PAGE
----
Education for our Future – Parliamentary Speech by SPD President | SPD - Singapore

Education for our Future – Parliamentary Speech by SPD President

03/08/2018
 
 
Ms Chia Yong Yong, SPD’s president, delivered a speech in Parliament on 11 July 2018 to support the motion calling the Government to partner with the people to ensure accessible, inclusive and lifelong education for all learners. Here is a copy of her full speech.

Thank you, Sir. I declare my interest as President of SPD and board member of SG Enable.

For this speech, I acknowledge SPD, Singapore Association of Occupational Therapists (SAOT) and Dr May Lim Sok Mui of the Singapore Institute of Technology (SIT) for their professional inputs. Any unpalatable views, however, are entirely my own.

Sir, I support the Motion and I ask for all our children, including children with disabilities and special needs, to be given equal opportunities to education and the necessary support to develop their potential, to thrive in the same environment as their peers, with or without disabilities, and to participate effectively as members of our society.

Singapore's accession to the UN Convention on the Rights of the Child and the UN Convention on the Rights of Persons with Disabilities is testament to our country’s commitment to provide an inclusive education for all children and youth, including those with disabilities and special needs.

This commitment is shown in the Government's resourcing of special education schools (SPED schools) and mainstream schools to support students with special needs and disabilities, and the implementation of compulsory education for children with disabilities and special needs with effect from 2019.

Sir, inclusive education is the right of every child, whether with or without disabilities or special needs.

We are naturally drawn to and congregate with people who, overall, are like us, and who possess qualities that we aspire to have. It is therefore not natural for us to embrace people who are different or who face challenges or difficulties that we do not want for ourselves. It is difficult to be different from the majority. Disabilities and special needs make us different from the majority – the way we look, the way we walk, the way we talk, the way we think. All these make us different in different aspects, and it is difficult for us. Inclusive education is therefore necessary because of differences, and can only succeed by design.

Sir, as we implement inclusive education, I would propose a few fundamental principles to be observed. First, we must be careful not to place the interest of one group of students above the other. The interests of both groups are equally important. Secondly, we must create opportunities for both groups of children to play, learn and grow together. We should to the extent, practicable, remove barriers against children accepting one another.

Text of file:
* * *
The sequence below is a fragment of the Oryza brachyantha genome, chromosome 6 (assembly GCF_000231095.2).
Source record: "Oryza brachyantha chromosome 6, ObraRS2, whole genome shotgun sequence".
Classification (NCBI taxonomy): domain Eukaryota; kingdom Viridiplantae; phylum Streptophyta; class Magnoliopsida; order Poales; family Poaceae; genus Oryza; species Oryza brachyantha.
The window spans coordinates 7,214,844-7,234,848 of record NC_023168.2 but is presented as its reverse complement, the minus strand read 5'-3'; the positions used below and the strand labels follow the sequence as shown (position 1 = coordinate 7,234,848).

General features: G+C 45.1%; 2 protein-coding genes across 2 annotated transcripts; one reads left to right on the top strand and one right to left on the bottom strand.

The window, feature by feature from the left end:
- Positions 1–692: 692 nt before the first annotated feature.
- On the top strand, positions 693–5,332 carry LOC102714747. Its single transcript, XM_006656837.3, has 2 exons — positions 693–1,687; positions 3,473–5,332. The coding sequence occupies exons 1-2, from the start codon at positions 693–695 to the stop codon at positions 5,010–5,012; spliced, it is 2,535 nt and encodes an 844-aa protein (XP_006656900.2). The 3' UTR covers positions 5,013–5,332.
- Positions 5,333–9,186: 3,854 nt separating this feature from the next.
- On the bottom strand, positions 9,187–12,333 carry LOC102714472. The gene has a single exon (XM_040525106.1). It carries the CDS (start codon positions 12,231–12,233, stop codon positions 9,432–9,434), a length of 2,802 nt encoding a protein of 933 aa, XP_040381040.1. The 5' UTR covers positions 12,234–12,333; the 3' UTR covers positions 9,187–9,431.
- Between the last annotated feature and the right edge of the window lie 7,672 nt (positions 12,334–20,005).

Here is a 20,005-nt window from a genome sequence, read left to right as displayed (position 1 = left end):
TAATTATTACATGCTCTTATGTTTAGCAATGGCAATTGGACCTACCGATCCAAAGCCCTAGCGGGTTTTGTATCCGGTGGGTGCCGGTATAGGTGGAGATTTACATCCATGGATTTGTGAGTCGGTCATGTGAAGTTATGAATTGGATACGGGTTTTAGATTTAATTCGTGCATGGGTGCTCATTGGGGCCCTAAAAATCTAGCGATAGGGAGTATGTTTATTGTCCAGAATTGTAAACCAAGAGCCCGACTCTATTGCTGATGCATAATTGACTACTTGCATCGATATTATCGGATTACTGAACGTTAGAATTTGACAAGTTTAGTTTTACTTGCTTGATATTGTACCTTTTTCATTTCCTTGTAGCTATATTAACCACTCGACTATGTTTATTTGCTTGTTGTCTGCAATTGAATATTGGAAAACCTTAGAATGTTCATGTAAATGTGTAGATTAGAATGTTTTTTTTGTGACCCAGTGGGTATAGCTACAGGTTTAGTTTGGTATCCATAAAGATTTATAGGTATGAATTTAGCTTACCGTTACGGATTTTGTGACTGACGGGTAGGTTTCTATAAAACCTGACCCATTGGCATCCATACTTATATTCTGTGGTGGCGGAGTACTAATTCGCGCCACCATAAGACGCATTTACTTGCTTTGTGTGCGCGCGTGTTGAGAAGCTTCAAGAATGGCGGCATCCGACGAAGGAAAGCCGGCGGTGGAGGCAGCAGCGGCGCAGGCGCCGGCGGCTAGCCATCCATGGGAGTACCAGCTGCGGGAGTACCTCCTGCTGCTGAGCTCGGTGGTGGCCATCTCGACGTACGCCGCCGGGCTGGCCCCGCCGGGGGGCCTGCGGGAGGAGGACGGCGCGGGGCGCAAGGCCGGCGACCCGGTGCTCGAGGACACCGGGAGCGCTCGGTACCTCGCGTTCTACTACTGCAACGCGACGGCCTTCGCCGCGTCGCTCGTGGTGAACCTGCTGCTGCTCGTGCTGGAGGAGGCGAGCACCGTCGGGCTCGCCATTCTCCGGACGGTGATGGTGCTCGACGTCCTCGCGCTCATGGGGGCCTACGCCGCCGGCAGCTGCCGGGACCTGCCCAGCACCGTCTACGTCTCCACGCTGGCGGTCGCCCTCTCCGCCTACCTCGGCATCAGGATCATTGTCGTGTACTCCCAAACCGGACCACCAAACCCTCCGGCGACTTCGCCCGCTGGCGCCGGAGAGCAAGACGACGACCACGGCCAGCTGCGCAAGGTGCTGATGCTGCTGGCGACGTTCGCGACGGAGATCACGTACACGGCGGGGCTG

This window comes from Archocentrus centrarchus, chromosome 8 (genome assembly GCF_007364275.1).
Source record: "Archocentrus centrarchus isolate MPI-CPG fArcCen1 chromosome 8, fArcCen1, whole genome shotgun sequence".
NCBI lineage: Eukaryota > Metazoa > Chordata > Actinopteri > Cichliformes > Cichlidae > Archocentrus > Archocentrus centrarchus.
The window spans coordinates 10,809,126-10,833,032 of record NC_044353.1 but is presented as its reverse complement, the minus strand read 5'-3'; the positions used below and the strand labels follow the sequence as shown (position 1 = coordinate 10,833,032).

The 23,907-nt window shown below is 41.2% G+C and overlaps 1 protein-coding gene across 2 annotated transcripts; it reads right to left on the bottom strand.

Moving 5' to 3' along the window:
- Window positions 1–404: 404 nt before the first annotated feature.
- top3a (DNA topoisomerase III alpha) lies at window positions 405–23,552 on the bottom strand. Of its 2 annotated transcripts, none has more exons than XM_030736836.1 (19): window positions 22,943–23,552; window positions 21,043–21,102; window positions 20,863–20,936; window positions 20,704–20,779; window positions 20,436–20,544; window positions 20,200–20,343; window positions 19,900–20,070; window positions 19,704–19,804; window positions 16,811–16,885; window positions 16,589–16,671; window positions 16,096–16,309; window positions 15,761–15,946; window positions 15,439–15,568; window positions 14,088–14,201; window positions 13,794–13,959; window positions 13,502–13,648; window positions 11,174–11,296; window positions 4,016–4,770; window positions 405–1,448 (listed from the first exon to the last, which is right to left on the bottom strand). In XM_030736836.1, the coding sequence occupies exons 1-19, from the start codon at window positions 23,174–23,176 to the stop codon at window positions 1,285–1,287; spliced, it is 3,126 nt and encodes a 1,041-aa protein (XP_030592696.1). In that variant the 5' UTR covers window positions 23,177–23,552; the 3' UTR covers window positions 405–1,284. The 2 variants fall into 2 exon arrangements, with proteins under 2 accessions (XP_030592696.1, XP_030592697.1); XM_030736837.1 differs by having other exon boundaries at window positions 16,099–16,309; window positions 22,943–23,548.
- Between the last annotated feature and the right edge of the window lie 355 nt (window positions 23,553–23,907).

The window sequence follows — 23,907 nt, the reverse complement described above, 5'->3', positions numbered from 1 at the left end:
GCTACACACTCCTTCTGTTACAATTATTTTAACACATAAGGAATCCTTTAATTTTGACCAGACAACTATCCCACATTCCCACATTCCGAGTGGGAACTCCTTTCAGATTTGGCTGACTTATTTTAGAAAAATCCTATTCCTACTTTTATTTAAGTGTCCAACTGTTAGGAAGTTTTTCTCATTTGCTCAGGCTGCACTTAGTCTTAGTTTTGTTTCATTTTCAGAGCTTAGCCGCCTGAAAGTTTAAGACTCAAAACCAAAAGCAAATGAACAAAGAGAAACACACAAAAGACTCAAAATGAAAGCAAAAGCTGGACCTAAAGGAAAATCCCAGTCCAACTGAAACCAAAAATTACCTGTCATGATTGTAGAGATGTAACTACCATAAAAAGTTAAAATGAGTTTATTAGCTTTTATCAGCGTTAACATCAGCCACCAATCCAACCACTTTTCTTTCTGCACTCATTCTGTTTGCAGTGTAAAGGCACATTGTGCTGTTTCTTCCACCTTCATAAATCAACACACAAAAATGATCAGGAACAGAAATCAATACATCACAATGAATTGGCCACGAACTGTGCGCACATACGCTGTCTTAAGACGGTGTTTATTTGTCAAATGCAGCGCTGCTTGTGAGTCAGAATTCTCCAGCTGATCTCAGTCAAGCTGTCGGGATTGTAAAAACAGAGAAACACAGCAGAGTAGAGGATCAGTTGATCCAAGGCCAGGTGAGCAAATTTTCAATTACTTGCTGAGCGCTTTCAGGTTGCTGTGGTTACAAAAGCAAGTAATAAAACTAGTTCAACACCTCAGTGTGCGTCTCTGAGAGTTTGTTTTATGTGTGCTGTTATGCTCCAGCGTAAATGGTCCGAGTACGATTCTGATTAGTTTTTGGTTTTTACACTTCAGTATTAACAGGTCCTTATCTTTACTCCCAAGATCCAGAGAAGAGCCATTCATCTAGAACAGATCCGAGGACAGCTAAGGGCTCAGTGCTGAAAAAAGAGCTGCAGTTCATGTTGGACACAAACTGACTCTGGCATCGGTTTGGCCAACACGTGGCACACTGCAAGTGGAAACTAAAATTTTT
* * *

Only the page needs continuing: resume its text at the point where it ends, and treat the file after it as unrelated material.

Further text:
In respect of the first principle, studies show that children undergoing inclusive education achieve greater progress in reading, Mathematics and general academic performance. They are also given the opportunity to develop meaningful friendships, understand, appreciate and respect individual differences, and prepare for engagement in diversity. Therefore, inclusive education, if prudently implemented, benefits children with and without disabilities.

From the broader and long-term perspective, inclusive education forges a common identity and bonding between our young ones, with and without disabilities or special needs, and inculcates in them important values, all of which will in turn build their resilience and that of our country.

Sir, a common identity and bonding between students with and without disabilities and in special needs is therefore important to Singapore, important to these young ones and can be achieved in various ways.

Firstly, the sharing of common physical spaces – the provision of accessible infrastructure, where children are brought together in common physical spaces, creates opportunities for shared experiences and the sharing of diverse experiences, just like in National Service, and that in turn creates a common bonding.

Sir, the following could be considered: the co-location of special education schools (SPED schools) with mainstream schools – I know we are working on that. The setting of special classes in mainstream schools so students with special needs can spend some of their lessons in special education classes appropriate to them, and also in other classes together with their non-special education peers. Thirdly, of course, which is also what is happening now, the inclusion of students with disabilities or special needs in mainstream schools.